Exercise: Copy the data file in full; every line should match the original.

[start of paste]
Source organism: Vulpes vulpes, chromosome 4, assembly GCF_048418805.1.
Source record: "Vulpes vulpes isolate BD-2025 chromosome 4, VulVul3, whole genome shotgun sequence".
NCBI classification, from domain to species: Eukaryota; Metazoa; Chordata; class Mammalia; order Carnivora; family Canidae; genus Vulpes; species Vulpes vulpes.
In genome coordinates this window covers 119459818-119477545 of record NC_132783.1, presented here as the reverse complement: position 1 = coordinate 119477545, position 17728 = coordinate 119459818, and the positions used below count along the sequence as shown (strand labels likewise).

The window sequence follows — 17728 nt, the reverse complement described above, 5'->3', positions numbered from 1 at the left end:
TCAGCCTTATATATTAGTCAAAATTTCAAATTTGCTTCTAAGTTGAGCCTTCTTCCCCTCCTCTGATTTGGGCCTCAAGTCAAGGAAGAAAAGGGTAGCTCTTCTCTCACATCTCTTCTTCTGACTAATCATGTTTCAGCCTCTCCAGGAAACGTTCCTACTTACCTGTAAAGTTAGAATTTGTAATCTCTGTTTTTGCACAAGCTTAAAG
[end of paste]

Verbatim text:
Source organism: Vulpes vulpes, chromosome 4, assembly GCF_048418805.1.
Source record: "Vulpes vulpes isolate BD-2025 chromosome 4, VulVul3, whole genome shotgun sequence".
NCBI classification, from domain to species: Eukaryota; Metazoa; Chordata; class Mammalia; order Carnivora; family Canidae; genus Vulpes; species Vulpes vulpes.
In genome coordinates this window covers 119459818-119477545 of record NC_132783.1, presented here as the reverse complement: position 1 = coordinate 119477545, position 17728 = coordinate 119459818, and the positions used below count along the sequence as shown (strand labels likewise).

The window sequence follows — 17728 nt, the reverse complement described above, 5'->3', positions numbered from 1 at the left end:
TCAGCCTTATATATTAGTCAAAATTTCAAATTTGCTTCTAAGTTGAGCCTTCTTCCCCTCCTCTGATTTGGGCCTCAAGTCAAGGAAGAAAAGGGTAGCTCTTCTCTCACATCTCTTCTTCTGACTAATCATGTTTCAGCCTCTCCAGGAAACGTTCCTACTTACCTGTAAAGTTAGAATTTGTAATCTCTGTTTTTGCACAAGCTTAAAG